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Shafia Mushtaq1*, Azhar Jabeen1, Fasihuzaman1, Musadiq Mushtaq2, Shazia Jilani1, Sadia Nikhat3, Shah Alam1
1Departmen of Moalijat, Faculty of Medicine, Jamia Hamdard, Hamdard Nagar, New Delhi, India.
2Department of Paediatrics under National Rural Health Mission. GB Pant Children Hospital, Jammu and Kashmir, India.
3Department of Tahaffuzi-wa-samaji Tib, Jamia Hamdard, Hamdard Nagar, New Delhi, India.

Volume 2, Issue 1, Jan-April 2014, Page 51-53.

Article history
Received: 10 March 2014
Revised: 20 March 2014
Accepted: 10 April 2014
Early view: 28 April 2014

*Author for correspondence

Aasbab-e-sittah zarooriya,

According to Unani system of medicine, health is attributed to the equilibrium of akhlat (humors), besides this there is asbab-e-sittah zarooriya (six essential factors). These are air, food and drinks, bodily movements and repose (harkat-wa-sakoon badni), mental activity and repose (harkat-wa-sakoon nafsani), sleep and wakefulness (naum wa yaqza) and retention and excretion (ahtibas wa istifiragh). Any imbalance in any of the above factors is likely to cause disease. Normal sleep is thought to be because of ratoobat wa baroodat i.e. wetness and cold in our body and if there is derailment of balance in sleep and wakefulness, it implies the predominance of yuboosat wa hararat i.e. dryness and hotness widespread in the brain. Insomniacs complain of difficulty falling asleep, difficulty staying asleep, poor quality sleep, or inadequate sleep despite adequate opportunity. In addition, the sleep disturbance causes clinically significant distress or impairment in social, occupational, educational, academic, behavioral, or other important areas of functioning. Herein, we report a case study of secondary insomnia female patient, who also suffered from chronic depression. The patient was treated with nutool therapy with some specific oils, and the dose of antidepressants was tapered off gradually. The patient showed significant improvement in 12 sittings.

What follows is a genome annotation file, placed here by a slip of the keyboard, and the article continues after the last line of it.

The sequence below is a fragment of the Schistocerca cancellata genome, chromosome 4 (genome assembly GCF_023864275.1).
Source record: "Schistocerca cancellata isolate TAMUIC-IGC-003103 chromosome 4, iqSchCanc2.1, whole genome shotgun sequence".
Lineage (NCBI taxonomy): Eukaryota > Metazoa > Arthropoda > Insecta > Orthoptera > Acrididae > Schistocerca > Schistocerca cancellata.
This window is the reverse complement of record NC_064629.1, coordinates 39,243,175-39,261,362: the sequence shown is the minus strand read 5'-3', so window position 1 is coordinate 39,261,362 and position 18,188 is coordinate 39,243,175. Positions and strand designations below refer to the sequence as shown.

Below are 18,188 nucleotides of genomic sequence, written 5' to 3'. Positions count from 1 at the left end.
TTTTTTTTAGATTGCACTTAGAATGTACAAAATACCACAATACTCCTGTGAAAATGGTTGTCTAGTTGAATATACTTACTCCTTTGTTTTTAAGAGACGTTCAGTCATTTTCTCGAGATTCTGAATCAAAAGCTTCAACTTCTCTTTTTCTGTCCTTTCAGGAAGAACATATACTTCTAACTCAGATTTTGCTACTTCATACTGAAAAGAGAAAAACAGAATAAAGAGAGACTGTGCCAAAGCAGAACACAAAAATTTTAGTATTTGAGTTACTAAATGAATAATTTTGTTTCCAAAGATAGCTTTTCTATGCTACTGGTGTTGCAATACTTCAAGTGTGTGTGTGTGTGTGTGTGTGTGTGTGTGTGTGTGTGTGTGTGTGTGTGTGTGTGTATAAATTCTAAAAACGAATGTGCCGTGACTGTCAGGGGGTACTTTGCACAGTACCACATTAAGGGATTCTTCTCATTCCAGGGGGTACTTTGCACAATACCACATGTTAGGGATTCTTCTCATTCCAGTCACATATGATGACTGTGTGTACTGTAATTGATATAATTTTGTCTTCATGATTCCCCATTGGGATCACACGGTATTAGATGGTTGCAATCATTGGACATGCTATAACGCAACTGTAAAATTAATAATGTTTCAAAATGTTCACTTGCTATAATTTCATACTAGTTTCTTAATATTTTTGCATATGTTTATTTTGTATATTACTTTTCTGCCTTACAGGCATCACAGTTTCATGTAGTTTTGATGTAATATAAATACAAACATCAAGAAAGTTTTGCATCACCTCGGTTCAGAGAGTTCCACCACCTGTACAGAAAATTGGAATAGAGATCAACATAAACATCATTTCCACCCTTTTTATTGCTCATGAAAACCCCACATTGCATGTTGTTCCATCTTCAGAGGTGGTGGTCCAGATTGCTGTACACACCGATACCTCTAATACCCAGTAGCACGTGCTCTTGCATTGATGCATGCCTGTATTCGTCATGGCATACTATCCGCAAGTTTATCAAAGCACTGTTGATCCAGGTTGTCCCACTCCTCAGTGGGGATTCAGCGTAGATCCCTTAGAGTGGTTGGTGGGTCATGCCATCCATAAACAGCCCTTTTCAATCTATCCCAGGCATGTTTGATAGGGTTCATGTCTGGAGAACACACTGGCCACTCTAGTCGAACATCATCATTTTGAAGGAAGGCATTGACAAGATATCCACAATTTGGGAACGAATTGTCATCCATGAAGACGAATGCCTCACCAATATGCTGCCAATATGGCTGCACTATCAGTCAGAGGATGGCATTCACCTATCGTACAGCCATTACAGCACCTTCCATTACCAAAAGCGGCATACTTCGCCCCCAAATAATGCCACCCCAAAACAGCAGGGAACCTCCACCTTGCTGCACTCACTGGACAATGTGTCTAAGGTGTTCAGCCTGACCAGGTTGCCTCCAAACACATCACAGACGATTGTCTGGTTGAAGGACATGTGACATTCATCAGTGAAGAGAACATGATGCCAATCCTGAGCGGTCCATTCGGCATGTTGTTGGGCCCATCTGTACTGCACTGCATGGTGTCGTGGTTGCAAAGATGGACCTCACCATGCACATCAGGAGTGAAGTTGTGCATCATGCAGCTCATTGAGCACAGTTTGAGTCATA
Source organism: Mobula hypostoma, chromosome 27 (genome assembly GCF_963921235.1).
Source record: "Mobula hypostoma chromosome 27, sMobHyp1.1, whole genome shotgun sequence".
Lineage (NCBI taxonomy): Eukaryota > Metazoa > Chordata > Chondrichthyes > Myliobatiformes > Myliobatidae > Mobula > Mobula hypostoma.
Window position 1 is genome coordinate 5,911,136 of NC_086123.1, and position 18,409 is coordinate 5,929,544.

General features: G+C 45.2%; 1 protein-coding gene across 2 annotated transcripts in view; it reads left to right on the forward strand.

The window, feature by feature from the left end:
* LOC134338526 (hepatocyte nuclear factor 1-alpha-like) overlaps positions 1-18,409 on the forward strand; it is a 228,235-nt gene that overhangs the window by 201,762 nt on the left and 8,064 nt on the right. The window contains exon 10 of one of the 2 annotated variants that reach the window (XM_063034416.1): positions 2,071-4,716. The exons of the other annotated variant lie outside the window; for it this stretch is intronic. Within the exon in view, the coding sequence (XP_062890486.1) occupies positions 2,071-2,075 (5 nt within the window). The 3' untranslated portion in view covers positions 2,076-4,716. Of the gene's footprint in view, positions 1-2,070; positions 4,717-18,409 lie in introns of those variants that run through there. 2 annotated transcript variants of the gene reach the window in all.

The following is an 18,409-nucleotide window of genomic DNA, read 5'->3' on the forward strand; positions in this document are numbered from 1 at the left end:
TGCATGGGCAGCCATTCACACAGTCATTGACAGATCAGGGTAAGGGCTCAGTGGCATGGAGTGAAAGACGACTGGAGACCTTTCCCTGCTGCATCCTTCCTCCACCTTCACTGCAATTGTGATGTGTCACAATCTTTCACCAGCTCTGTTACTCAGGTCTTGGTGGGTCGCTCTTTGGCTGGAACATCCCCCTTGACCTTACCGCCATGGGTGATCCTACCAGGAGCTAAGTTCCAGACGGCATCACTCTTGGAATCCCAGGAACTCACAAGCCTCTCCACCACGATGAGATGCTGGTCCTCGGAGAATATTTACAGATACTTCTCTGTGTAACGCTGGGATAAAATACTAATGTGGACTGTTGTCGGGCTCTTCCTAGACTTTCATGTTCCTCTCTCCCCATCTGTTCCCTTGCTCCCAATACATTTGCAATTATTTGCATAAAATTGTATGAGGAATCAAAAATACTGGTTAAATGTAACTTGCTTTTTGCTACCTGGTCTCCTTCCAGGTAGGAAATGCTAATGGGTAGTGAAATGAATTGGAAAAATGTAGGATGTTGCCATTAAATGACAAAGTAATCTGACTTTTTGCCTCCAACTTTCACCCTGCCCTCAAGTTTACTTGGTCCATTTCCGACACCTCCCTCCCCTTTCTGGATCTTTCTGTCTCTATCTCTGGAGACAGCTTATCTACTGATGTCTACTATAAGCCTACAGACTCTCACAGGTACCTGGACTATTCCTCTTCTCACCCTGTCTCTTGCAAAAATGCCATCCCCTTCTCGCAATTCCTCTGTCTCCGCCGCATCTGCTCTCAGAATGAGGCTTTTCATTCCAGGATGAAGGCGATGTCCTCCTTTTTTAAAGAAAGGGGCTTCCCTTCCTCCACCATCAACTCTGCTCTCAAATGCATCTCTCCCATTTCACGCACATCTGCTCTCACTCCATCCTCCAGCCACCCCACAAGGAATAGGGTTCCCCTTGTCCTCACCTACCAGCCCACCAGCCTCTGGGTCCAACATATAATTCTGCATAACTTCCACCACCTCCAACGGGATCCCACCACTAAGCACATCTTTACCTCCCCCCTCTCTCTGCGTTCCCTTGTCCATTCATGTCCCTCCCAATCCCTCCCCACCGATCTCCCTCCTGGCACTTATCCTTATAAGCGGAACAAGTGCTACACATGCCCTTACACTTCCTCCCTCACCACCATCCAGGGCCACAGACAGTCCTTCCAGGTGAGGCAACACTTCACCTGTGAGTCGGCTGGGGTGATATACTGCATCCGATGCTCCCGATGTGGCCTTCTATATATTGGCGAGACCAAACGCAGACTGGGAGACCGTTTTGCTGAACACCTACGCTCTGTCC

Women are at more risk for insomnia than men (Pigeon, 2010). It may be because of continuous changes in hormones such as in the menstrual cycle (a) 36% during menstruation, (b) 14% during late luteal phase; the pregnancy and post pregnancy (Katz and McHorney, 2003); the pre/postmenopausal period (Shaver, 2002). Around 40% of individuals with insomnia have a psychiatric condition associated with it. A study reported about 69% of cases of insomnia is followed by depression, whereas an anxiety disorder preceded by insomnia 73% of times (Johnson et al., 2006). There is an association between the insomnia and a coexisting diagnostic and statistical manual of mental disorders, 4th edition, text revision (DSM-IV-TR) as reflected in the following: (a) Onset of the insomnia coincides with the onset of the associated mental disorder; (b) Course of the insomnia coincides with the course of the mental disorder (Johnson et al., 2006). Sleep is a state of unconsciousness in which the brain is relatively more responsive to internal than to external stimuli. According to Unani system of medicine health is attributed by equilibrium of akhlat (humours), besides this there are asbab-e-sittah zarooriya (six essential factors) i.e. air, food and drinks, bodily movements and repose (harkat-wa-sakoon badni), mental activity and repose (harkat-wa-sakoon nafsani), sleep and wakefulness (naum wa yaqza) and retention and excretion (ahtibas wa istifiragh). Any imbalance in any of the above factors is likely to cause disease. Normal sleep is thought to be because of ratoobat wa baroodat i.e. wetness and cold in our brain and if there is derailment of balance in sleep and wakefulness, it implies the predominance of yuboosat wa hararat i.e. dryness and hotness widespread in the brain (Kabeeruddin, 1921). Insomnia is Latin word insomnis which is composed of ‘in’ mean “not” and ‘somnus’ means “sleep” which means ‘no sleep’.